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VMware Will be a Public Cloud IaaS Provider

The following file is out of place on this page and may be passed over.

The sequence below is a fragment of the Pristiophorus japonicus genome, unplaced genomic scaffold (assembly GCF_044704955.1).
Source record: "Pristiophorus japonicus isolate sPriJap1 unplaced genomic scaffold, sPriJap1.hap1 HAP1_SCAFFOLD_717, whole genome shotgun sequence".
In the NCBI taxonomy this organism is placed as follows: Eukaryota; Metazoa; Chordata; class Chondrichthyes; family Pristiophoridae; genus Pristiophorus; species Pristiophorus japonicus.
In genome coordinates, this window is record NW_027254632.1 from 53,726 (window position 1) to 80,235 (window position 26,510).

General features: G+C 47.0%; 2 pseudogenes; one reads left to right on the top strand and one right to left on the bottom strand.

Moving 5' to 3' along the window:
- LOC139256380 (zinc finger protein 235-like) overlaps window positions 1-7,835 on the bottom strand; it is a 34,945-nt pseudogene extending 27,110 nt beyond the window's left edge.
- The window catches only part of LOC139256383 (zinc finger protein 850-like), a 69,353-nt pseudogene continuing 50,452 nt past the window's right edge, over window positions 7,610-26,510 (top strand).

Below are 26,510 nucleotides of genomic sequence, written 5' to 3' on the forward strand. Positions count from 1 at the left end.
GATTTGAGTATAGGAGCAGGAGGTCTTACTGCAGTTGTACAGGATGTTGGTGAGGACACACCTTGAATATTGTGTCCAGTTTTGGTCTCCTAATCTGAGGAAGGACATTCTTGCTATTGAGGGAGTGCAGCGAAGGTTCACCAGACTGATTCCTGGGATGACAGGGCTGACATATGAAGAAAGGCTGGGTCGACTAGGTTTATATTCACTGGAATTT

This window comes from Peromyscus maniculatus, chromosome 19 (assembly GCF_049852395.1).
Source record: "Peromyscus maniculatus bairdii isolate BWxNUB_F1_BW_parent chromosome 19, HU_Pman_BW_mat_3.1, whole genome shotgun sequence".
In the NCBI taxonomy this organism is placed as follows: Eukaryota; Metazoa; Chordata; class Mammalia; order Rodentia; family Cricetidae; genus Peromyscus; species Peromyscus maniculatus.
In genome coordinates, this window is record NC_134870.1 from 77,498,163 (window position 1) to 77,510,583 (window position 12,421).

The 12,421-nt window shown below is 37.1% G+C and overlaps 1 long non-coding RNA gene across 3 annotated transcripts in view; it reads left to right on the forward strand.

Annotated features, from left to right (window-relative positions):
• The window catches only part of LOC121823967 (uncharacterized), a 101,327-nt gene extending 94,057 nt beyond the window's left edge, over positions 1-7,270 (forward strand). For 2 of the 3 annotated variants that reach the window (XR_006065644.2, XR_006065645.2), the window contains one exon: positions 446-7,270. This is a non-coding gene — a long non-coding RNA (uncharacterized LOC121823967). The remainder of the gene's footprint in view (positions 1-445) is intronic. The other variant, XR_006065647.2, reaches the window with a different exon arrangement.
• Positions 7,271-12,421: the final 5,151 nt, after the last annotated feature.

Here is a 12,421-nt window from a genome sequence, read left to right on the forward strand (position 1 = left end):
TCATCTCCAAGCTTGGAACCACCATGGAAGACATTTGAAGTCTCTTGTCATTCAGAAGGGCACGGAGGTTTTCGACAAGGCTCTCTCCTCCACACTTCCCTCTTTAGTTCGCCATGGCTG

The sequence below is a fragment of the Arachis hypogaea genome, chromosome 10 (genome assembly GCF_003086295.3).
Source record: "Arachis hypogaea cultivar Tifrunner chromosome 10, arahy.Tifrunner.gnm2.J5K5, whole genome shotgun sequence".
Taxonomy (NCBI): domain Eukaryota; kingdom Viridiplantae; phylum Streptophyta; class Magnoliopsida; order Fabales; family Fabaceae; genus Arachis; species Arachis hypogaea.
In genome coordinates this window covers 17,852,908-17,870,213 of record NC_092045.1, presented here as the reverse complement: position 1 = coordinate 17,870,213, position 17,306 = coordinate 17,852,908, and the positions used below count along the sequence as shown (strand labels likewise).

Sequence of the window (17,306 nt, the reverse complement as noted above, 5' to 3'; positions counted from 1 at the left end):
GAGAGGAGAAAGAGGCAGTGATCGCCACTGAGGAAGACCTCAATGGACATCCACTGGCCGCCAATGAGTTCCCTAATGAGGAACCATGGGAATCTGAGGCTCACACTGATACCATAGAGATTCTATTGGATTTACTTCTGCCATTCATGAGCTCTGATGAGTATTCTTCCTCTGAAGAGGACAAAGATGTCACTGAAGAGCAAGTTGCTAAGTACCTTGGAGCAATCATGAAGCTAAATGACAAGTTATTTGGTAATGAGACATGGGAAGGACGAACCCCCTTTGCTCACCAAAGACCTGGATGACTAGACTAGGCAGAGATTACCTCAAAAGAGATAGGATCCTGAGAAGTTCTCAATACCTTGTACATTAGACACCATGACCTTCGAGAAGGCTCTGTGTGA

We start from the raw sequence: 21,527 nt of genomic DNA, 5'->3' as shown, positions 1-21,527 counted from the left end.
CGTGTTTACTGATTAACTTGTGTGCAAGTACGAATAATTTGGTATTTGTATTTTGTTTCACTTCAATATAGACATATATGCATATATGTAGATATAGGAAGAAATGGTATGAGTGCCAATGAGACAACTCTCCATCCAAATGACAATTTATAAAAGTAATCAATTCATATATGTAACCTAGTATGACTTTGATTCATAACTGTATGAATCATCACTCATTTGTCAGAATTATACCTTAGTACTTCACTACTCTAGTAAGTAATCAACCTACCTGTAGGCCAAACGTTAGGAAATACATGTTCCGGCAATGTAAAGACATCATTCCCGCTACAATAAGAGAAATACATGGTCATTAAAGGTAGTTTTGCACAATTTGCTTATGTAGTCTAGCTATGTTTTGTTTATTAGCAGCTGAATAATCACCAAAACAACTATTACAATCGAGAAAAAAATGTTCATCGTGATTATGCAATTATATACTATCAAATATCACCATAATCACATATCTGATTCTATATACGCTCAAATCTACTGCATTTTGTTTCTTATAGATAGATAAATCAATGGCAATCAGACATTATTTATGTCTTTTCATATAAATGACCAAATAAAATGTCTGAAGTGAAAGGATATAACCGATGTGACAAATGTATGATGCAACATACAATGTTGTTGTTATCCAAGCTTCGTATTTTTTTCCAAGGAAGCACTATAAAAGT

Let’s face it. Sometimes being an “enabler,” is admirable. However, if you’ve seen an episode of Intervention lately, being an enabler is not always a good thing. VMware’s IaaS strategy was to enable its partners to offer vCloud services and give it’s customers near unlimited (>9,500 partners) choice of cloud providers. There was a big issue with this strategy – it assumed that VMware’s cloud partners would be A-OK with allowing customers to come and go. At the end of the day, that didn’t meet VMware’s provider partners business model. No one wants to race to the bottom of a commodity market and providers rightfully should be concerned with their ability to differentiate with competitors and show value while sharing a common VMware stack. Today’s news shouldn’t come as too much of a surprise. Nearly two years ago I blogged that this day would eventually come. The market would force VMware to be a provider, and it has. Forget about the talk of “open.” At the end of the day, every vendor and provider is in the business of doing whatever possible to lock customers in and make it tough for them to leave. Providers have always wanted high degrees of extensibility so that they can add value to a cloud offering and in the end offer enough customized services to make it tough for customers to leave. If we look at today’s IaaS announcement, VMware is trying to have greater control of the “choice” it’s customers get. Choice will mean a VMware-hosted offering that in theory will make it easy for customers to move VMware-based workloads in and out of the pubic cloud. The aim is an “inside-out” approach where workloads between a private data center and a public cloud operate seamlessly. The trick here, however, is how important mobility and choice will be to customers. Workloads that go straight to cloud and have few traditional enterprise management needs can go to any cloud. Front end web servers are a great example – static data, built to horizontally scale, and no backup requirements. VMware’s challenge going forward will be to differentiate. If VMware is the “enterprise alternative” to Amazon, it better launch it’s IaaS solution with enterprise features (AWS isn’t perfect but it has tons of features that large enterprises are now taking for granted). Redundant data centers, enterprise storage, networking, backup, and security are a must. In addition, it must offer serious tools for developers; the time for VMware to show the results of its investment in Puppet Labs should be when the public IaaS offering launches. Otherwise, Amazon and other providers will continue to win on features and the ease of experience that developers have...